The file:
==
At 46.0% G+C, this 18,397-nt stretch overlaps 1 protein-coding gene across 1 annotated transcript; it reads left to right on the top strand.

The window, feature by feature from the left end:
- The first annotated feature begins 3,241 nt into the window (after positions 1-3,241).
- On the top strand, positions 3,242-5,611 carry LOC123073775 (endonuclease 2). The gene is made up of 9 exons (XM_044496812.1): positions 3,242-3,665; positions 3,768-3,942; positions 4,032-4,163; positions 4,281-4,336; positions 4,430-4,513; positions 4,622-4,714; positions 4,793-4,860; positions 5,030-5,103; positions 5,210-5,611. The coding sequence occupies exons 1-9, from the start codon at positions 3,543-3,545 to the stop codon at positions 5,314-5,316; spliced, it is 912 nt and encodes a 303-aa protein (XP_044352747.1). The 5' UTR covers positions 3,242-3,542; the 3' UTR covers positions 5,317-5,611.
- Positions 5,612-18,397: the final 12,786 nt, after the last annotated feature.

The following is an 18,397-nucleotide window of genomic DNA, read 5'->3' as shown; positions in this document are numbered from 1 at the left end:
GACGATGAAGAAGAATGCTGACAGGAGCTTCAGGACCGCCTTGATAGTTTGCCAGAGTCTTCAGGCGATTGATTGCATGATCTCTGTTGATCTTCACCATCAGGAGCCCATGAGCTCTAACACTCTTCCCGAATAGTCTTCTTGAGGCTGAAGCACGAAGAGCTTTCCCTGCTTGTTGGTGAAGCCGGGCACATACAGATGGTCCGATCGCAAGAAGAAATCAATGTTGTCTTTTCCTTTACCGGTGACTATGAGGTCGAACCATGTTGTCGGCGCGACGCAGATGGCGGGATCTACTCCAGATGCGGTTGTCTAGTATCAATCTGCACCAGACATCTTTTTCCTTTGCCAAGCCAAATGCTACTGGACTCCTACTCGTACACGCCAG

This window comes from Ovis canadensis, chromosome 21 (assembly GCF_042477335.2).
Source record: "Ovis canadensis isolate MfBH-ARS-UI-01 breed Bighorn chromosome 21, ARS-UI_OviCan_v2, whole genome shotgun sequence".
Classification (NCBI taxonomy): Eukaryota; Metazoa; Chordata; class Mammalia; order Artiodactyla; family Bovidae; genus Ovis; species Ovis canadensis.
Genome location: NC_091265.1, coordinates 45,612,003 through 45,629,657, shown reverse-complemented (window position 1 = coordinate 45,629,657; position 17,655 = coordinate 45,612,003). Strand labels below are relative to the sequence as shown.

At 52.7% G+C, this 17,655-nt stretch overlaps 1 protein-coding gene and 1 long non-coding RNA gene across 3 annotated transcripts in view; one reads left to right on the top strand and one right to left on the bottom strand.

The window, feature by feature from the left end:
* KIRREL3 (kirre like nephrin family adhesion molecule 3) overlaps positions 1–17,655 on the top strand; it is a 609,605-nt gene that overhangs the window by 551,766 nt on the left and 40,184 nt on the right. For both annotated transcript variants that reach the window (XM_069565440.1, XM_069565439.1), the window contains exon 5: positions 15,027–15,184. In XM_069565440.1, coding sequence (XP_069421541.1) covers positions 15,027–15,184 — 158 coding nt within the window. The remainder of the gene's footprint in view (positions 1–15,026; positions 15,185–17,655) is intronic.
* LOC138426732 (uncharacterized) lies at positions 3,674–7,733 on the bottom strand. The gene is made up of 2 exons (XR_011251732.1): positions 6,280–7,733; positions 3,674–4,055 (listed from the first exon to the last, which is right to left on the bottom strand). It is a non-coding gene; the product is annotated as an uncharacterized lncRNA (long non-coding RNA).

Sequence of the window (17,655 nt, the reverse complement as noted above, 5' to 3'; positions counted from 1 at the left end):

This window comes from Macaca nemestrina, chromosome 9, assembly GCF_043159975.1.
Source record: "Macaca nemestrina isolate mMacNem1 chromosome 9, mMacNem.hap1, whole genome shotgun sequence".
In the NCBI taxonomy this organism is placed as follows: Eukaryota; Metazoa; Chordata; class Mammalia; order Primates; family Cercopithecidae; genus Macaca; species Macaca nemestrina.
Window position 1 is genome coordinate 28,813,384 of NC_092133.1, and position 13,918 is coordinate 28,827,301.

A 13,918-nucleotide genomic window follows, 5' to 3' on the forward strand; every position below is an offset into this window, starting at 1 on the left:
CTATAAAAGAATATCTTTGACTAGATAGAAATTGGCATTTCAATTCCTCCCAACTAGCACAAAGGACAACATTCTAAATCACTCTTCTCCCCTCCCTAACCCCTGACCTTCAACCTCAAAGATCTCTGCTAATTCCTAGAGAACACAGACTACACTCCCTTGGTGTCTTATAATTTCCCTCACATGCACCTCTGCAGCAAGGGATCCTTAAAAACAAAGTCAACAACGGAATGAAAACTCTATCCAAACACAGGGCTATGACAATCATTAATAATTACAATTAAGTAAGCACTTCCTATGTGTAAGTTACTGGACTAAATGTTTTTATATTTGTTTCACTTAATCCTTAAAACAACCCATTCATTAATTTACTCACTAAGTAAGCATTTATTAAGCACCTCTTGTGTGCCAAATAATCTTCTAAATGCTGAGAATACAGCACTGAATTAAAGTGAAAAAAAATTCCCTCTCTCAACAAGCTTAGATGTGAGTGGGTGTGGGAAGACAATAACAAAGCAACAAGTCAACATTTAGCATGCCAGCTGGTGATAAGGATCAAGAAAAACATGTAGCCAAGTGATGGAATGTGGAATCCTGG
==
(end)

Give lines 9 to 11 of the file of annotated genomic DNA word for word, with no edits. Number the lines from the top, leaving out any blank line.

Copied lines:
Source record: "Ovis canadensis isolate MfBH-ARS-UI-01 breed Bighorn chromosome 21, ARS-UI_OviCan_v2, whole genome shotgun sequence".
Classification (NCBI taxonomy): Eukaryota; Metazoa; Chordata; class Mammalia; order Artiodactyla; family Bovidae; genus Ovis; species Ovis canadensis.
Genome location: NC_091265.1, coordinates 45,612,003 through 45,629,657, shown reverse-complemented (window position 1 = coordinate 45,629,657; position 17,655 = coordinate 45,612,003). Strand labels below are relative to the sequence as shown.